trompe l’oeil

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Image features a rustic wallpaper design containing a haphazard arrangement of twigs. Please scroll down to read the blog post about this object.
All Sticks, No Stones
In celebration of World Pride, June Object of the Day posts highlight LGBTQ+ designers and design in the collection. Kennebec is a fun, playful wallpaper pattern that would hang unobtrusively on the wall, adding a bit of color and texture to the room. The design is rustic in nature, given that it has the appearance...
Image shows a print room-style wallpaper with framed views of Washington Square Park, New York City. Please scroll down to read the blog post about this object.
Picturing Washington Square Park
In celebration of Women’s History Month, March Object of the Day posts highlight women designers in the collection. Picture Gallery copies the format of a print room wallpaper. The trend for print rooms was said to have started in Paris during the 1720s, becoming fashionable in England by the 1750s. Print room walls were adorned...
Image shows wallpaper with trompe l'oeil design of Gothic architecture. Please scroll down to read the blog post about this object.
Gothic Revival Wallpaper
A striking Gothic Revival wallpaper with a fairly large repeat, made possible by the woodblock printing. Inspired by Gothic cathedral architecture this design contains two different views: one showing a very deep perspective looking through a chamber with vaulted ceilings, into another with columns, and arched windows and doors, while the other view is a...
Goats Living the High Life
I came across an image of this print room paper and became fascinated as I took a closer look at each of the framed landscape views. Each view contains a figure and a structure. And half the figures happen to be goats, living in these beautifully styled shelters. Just to confirm these were actually houses...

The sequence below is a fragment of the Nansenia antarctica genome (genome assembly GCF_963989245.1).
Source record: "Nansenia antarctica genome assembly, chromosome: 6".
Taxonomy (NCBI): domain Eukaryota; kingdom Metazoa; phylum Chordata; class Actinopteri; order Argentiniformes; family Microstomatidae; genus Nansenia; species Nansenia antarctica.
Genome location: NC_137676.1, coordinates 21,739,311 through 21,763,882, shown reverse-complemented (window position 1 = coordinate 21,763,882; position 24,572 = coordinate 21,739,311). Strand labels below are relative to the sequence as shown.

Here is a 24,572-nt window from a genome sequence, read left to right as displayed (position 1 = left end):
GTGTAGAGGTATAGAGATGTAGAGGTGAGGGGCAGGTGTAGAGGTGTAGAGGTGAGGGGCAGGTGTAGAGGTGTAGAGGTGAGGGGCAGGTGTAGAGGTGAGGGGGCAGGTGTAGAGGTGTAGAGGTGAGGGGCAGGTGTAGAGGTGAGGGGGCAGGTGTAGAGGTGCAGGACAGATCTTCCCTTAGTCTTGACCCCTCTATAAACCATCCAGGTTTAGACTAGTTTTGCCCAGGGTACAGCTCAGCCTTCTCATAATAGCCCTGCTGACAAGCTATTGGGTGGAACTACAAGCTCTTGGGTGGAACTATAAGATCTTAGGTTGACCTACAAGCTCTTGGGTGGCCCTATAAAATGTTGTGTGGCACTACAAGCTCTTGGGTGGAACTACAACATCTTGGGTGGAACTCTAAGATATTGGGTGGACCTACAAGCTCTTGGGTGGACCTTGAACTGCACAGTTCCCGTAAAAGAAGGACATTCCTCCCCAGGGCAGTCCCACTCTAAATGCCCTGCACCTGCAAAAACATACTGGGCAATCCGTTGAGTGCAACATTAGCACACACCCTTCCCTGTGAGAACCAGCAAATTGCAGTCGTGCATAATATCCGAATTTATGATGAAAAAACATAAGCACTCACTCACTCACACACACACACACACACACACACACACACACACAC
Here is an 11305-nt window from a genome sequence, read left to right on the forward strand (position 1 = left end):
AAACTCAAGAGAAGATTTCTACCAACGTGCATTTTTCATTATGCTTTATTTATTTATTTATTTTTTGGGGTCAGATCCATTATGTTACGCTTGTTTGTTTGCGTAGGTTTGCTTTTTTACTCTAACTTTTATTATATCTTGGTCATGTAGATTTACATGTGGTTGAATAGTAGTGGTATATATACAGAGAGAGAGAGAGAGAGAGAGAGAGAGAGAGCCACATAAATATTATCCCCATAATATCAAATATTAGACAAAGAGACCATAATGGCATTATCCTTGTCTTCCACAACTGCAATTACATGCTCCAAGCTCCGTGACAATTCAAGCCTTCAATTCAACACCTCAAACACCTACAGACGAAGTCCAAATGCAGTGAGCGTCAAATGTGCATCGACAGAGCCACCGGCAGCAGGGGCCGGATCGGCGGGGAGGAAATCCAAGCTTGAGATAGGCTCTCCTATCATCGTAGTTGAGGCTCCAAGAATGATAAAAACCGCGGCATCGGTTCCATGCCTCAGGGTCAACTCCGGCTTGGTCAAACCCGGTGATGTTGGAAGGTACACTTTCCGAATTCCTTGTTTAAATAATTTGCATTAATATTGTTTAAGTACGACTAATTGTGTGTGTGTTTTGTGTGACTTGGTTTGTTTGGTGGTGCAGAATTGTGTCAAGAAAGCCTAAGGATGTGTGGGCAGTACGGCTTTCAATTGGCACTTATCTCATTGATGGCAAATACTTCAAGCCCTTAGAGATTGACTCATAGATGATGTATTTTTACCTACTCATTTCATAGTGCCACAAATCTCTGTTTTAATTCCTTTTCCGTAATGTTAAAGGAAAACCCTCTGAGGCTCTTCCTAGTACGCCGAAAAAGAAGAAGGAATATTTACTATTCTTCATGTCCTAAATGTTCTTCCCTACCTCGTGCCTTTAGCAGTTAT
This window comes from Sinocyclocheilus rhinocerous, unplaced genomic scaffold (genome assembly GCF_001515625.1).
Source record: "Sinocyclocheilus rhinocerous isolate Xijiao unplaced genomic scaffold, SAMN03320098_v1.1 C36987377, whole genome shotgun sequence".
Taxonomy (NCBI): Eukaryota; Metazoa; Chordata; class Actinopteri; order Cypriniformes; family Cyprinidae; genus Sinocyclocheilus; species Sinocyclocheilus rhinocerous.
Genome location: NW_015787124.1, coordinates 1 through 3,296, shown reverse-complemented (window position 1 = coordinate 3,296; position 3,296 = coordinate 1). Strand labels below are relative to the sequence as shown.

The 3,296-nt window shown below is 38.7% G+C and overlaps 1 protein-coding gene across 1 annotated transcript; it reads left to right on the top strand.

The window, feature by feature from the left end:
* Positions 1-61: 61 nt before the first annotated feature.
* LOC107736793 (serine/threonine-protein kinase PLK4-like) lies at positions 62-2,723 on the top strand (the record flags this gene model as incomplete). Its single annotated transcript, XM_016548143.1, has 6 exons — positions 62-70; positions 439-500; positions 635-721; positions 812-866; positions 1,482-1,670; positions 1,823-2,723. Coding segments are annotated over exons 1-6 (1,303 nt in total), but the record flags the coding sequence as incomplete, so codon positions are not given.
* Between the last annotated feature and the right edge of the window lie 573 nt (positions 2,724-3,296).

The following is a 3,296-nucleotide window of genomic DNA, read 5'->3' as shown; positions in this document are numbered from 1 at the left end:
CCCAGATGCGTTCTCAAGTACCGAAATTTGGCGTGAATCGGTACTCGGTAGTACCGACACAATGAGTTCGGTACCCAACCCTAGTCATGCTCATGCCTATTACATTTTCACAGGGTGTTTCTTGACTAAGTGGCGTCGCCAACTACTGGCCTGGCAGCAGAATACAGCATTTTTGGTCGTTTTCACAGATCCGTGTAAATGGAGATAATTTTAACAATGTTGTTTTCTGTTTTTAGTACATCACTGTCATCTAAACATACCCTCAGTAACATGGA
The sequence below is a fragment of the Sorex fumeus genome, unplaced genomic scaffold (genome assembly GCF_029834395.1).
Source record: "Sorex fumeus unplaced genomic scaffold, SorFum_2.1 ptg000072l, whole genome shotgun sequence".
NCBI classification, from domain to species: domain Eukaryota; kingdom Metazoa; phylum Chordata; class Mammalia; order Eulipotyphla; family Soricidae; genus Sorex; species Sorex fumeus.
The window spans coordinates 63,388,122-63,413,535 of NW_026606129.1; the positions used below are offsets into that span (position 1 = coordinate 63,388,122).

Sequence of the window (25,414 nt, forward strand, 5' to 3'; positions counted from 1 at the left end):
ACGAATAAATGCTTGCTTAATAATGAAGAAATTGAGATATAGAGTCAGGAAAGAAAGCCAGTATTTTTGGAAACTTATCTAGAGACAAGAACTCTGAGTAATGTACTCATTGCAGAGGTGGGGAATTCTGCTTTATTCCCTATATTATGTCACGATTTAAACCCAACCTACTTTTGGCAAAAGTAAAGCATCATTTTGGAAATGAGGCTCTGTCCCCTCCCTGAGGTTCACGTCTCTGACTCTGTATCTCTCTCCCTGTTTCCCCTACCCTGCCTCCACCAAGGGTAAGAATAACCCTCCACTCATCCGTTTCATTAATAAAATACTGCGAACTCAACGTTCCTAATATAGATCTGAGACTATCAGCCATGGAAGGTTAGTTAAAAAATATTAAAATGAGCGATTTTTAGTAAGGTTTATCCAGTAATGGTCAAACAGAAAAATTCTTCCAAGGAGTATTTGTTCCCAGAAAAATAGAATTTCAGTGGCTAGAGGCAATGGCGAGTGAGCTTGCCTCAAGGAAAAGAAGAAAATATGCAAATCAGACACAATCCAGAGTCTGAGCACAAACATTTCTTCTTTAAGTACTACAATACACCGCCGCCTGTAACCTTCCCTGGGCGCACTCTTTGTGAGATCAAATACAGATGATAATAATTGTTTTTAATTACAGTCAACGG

Paper Dolls
In Paper Dolls, one of many trompe-l’oeil designs by William Ward Beecher, blue paper cut-outs join at the hands and feet in the form of a child’s paper chain. The figures cast shadows on the beige ground behind them, so that they appear to hover above the surface. The February 17, 1953 issue of Women’s...
Exploring a Decorative Bandbox
Bandboxes, a decorative yet practical item of an earlier time, were originally used as receptacles for holding men’s neckbands in the early 17th century. Although they continued to hold that purpose heading into the 19th century, women would soon adapt them to carry their personal items and accessories. Between the years 1820 and 1845, the...
A Hundred Windows on Your Wall
This beautiful monochromatic wallpaper is an excellent example of mid-nineteenth century stylistic eclecticism. The window, surrounded by fan vaults and Gothic tracery, is a typical Gothic Revival image. However, the bunches of flowers and swirling acanthus leaves that frame the Gothic interior are Rococo Revival motifs, pointing to the enormous  influence of French culture on...
Books and Biscuits
This trompe-l’oeil biscuit tin takes the form of a stack of books with handsome marbled pages and tooled leather bindings. The titles include some of the most ubiquitous texts in British history, from the moralistic Pilgrim’s Progress to the adventure stories of Daniel Defoe and Jonathan Swift. The books are a play on the name...
Decorative Deception
Traditionally, wallpapers have imitated more expensive materials, such as architectural details, painted wall decorations, wood grains, marble, and, most often, textiles. In the mid-18th century when wallpapered rooms became a prevailing fashion in England and France, wallpaper borders were as important a decorative element as the coverings themselves. A brilliant swag of printed paper flowers,...